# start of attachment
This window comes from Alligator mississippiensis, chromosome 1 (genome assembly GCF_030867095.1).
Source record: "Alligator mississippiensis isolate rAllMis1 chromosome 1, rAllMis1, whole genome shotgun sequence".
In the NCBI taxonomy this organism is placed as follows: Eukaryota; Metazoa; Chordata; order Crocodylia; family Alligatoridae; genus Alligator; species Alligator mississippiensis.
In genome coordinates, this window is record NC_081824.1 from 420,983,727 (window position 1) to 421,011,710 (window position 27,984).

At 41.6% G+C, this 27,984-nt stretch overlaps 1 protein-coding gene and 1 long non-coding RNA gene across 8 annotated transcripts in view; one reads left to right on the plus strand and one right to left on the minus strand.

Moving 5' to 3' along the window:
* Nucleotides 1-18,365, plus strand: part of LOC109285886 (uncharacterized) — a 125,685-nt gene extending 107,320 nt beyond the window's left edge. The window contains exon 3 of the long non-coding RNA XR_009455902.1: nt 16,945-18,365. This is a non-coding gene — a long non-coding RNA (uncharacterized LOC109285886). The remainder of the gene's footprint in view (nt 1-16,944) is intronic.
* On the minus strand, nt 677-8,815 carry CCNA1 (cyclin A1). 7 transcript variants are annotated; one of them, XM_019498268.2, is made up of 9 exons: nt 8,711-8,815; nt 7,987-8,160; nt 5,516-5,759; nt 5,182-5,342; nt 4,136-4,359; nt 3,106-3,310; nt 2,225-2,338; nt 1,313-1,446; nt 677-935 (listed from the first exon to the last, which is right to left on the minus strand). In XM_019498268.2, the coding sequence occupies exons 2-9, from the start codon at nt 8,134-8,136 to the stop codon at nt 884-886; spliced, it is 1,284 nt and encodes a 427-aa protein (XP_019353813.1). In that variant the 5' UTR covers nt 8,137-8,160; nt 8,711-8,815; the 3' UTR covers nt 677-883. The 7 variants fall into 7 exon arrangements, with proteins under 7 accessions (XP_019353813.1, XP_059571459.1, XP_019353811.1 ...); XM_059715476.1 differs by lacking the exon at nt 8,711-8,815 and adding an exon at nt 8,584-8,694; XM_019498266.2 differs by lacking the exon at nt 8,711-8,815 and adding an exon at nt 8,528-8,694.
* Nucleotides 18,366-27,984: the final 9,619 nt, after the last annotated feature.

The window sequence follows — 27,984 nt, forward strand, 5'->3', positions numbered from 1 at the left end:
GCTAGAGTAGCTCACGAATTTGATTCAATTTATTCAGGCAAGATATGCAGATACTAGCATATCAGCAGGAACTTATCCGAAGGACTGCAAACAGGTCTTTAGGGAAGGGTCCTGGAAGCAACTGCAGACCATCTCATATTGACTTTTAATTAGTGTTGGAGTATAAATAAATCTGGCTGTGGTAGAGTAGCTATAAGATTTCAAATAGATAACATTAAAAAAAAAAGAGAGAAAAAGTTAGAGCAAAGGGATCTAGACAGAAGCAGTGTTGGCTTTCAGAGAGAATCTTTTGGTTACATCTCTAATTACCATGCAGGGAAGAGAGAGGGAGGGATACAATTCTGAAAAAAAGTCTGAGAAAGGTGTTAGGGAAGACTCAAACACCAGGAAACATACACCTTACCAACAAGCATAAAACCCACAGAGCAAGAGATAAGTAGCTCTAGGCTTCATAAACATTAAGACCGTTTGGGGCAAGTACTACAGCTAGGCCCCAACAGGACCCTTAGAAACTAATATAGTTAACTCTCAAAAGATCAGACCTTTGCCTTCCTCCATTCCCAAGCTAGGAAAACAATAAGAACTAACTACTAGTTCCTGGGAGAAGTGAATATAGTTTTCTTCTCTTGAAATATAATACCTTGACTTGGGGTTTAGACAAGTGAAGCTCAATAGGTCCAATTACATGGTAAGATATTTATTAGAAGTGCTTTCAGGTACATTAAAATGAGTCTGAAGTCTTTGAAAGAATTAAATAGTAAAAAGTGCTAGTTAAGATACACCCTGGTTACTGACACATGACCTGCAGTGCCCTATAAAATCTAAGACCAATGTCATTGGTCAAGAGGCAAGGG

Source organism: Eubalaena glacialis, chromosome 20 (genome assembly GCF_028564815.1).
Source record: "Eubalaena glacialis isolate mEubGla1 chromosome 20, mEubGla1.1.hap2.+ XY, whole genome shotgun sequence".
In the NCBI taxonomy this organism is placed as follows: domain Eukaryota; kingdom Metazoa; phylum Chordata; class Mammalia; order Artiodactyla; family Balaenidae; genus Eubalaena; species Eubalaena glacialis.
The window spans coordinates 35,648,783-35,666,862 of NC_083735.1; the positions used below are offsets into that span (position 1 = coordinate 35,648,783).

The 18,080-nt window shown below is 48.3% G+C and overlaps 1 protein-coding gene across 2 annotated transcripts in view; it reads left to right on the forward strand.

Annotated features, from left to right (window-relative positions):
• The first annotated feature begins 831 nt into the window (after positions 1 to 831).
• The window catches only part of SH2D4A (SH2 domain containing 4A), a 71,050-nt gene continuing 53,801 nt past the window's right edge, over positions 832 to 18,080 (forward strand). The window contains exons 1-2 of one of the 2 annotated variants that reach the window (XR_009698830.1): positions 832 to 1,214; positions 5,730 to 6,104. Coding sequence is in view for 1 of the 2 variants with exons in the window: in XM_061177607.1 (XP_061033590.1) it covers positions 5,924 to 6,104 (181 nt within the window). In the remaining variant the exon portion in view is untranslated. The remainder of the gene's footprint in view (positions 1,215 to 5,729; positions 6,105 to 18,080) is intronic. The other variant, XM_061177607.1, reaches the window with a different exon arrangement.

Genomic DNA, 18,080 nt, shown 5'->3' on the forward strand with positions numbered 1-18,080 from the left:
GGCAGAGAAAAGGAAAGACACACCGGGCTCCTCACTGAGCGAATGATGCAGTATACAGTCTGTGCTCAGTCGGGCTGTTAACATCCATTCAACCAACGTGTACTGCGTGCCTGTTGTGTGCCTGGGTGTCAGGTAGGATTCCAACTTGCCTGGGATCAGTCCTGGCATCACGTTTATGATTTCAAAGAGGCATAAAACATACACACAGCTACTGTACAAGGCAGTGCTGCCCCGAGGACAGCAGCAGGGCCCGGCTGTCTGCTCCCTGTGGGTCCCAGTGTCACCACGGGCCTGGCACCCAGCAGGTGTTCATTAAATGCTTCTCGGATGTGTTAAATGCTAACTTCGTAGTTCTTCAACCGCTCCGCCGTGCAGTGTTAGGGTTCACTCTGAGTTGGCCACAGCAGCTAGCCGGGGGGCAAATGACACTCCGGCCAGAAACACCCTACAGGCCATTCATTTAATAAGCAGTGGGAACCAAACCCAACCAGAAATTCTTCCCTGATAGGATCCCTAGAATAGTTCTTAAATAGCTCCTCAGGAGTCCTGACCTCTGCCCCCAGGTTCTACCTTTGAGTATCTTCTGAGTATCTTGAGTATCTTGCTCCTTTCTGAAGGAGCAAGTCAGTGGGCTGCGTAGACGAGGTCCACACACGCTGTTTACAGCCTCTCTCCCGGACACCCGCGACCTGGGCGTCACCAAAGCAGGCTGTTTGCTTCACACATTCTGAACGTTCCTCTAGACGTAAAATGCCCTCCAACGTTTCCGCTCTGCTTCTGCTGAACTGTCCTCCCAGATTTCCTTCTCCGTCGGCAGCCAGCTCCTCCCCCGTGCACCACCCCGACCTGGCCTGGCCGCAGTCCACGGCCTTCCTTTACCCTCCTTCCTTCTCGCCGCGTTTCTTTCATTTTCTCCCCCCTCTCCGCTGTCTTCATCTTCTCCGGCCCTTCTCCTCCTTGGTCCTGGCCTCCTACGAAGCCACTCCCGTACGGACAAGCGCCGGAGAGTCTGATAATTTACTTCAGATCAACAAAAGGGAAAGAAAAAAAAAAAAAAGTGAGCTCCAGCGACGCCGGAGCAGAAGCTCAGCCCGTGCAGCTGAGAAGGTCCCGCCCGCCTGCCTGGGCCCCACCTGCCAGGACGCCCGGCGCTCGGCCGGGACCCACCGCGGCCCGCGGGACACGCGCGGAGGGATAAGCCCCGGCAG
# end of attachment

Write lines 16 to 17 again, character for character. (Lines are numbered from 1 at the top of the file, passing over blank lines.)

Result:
The 18,080-nt window shown below is 48.3% G+C and overlaps 1 protein-coding gene across 2 annotated transcripts in view; it reads left to right on the forward strand.

Annotated features, from left to right (window-relative positions):